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So, you’ve bought a new boat. Everything seems fine, and you are ready to take it out on the water. But how do you prevent capsizing once you’re on the open sea? The Utah State Park agency recently published a safety guide for boat owners to follow, and boaters, new and old, are wise to listen to what the experts have to say, especially to prevent their boat from capsizing.

How to keep your boat afloat

A capsized trawler boat being retrieved from the Turag river of Dhaka, Bangladesh
A capsized trawler boat | Sourav Lasker / Eyepix Group/Future Publishing via Getty Images

Keeping a boat afloat may seem like common sense, but the Utah State Park Service notes how one mishap or oversight can make it capsize at a moment’s notice. As such, it’s crucial to keep aware of your surroundings as you steer it and make sure you know what’s onboard, where it is, and how it can affect your journey. One of the first ways you can do this is by making sure your boat is not overloaded.

Every boat has a carrying capacity, and getting rid of unneeded cargo is one of the safest bets. However, it’s not just about keeping under the boat’s carrying capacity – weight distribution is another important factor. A heavy boat can capsize, but so can a light one if too much weight is concentrated on one side. Keep your cargo spread throughout and ensure that the passengers aren’t weighing the boat down on one side.

Know your boat to prevent capsizing

When it comes to steering your boat, it’s essential to approach sharp turns at controlled speeds. Turning too fast can make the boat tip over, but turning too slow in certain conditions can also be unsafe. It’s vital to practice guiding the boat and remember that, just like cars, understanding the basics of boating is as much about safety as it is understanding.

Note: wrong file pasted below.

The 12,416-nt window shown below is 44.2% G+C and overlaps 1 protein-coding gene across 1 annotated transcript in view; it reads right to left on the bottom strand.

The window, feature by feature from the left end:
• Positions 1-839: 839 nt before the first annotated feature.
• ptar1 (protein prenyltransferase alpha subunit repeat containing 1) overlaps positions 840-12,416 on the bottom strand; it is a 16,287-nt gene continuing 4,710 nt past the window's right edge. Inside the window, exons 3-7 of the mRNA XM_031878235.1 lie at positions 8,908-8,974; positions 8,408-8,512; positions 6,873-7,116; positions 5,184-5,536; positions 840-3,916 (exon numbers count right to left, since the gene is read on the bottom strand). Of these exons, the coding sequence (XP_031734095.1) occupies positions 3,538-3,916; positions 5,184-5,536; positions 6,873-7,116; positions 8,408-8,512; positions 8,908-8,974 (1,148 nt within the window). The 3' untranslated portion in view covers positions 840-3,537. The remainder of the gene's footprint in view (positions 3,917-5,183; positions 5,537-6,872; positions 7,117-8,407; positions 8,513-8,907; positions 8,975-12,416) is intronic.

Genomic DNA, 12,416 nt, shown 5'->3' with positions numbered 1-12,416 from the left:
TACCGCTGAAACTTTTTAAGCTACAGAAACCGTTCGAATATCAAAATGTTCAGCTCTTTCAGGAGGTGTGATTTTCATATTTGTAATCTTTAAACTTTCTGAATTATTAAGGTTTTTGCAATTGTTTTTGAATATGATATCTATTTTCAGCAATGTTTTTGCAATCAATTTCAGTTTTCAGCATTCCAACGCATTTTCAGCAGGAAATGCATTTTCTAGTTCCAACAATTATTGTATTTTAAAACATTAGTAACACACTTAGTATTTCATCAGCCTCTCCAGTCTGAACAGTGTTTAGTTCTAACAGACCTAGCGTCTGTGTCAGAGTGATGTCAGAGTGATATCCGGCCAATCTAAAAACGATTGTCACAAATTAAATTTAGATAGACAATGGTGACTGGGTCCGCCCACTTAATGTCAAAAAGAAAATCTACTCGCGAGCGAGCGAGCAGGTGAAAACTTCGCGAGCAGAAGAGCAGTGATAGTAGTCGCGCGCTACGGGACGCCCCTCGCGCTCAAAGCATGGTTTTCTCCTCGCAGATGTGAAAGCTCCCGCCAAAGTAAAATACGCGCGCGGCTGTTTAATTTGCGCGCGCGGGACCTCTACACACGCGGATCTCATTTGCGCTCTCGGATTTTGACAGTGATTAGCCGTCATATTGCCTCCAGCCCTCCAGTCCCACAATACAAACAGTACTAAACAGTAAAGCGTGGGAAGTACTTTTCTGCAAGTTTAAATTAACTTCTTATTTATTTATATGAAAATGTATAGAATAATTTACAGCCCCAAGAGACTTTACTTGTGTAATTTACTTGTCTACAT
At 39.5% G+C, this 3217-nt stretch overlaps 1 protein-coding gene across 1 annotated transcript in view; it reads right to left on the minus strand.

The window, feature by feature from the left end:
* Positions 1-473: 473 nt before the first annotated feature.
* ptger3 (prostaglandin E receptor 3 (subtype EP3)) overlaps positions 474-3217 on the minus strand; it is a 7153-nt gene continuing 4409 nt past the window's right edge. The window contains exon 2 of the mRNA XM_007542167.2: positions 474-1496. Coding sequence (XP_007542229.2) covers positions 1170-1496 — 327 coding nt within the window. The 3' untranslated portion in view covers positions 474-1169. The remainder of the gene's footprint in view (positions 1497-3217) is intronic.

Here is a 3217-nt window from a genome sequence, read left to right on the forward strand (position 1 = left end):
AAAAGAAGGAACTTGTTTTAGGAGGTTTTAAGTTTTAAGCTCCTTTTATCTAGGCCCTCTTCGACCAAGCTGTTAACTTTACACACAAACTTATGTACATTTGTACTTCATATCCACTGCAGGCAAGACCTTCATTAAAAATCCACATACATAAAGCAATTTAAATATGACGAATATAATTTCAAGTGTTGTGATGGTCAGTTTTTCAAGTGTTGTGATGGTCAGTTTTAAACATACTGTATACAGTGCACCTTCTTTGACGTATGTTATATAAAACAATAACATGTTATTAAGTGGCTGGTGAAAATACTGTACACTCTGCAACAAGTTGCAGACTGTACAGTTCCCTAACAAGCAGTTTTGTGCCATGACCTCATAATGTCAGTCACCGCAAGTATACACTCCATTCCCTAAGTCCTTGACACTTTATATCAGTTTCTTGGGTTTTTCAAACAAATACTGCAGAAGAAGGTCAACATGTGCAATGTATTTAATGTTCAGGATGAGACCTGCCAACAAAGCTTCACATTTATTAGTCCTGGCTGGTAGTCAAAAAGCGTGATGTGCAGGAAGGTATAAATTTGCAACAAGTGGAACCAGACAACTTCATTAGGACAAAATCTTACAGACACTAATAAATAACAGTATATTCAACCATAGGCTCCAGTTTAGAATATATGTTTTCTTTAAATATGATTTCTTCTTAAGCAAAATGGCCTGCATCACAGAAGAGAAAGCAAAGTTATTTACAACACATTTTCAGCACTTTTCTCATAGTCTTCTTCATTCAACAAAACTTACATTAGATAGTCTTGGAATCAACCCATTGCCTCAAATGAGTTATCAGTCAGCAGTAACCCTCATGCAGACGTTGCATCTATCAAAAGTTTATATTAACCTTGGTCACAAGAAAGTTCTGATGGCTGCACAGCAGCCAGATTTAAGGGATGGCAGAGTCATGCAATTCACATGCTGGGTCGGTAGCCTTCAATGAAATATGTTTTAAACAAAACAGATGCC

Another common mistake that boaters make is where they put their anchor. The bow or front of the boat is lighter than the stern. As such, setting the anchor at the front keeps the ship from tipping backward. Therefore, you should never place your anchor at the stern of the boat and risk tipping all the weight toward the back end. 

The last piece of advice that the Utah State Park Service has is the most commonsensical. Make sure that you’re boating in good weather. Light winds and rain will affect how your boat works in the water, and it’s essential to know the risks of going out in extreme weather conditions. However, while all the safety precautions in the world may save you, it’s not enough to know how to prevent them. It’s important to understand how to remain safe if your boat capsizes, too. 

What should you do if the boat starts to sink?

All the safety precautions in the world can’t guarantee your boat will stay afloat. This is why everyone must wear appropriate safety gear at all times. That, alone, can save lives in most worst-case scenarios. However, other problems can arise that aren’t as easy to prepare for. If a boat springs a leak, it’s important to move everyone away from it and try to get that leak above water so you can plug it with whatever’s handy. 

Make sure that your VHF radio is tuned to the correct stations so you can send a mayday report when more help is needed. If the boat is sinking and nothing can be done, take charge and keep your passengers calm. If possible, keep an emergency supply of food and water handy if you cannot get back to your starting destination. 

Boating is fun, but it is also challenging.  You must prepare for the worst, even when it’s unexpected. However, thanks to tips such as these, we can know what to expect long before and prepare ourselves to respond appropriately.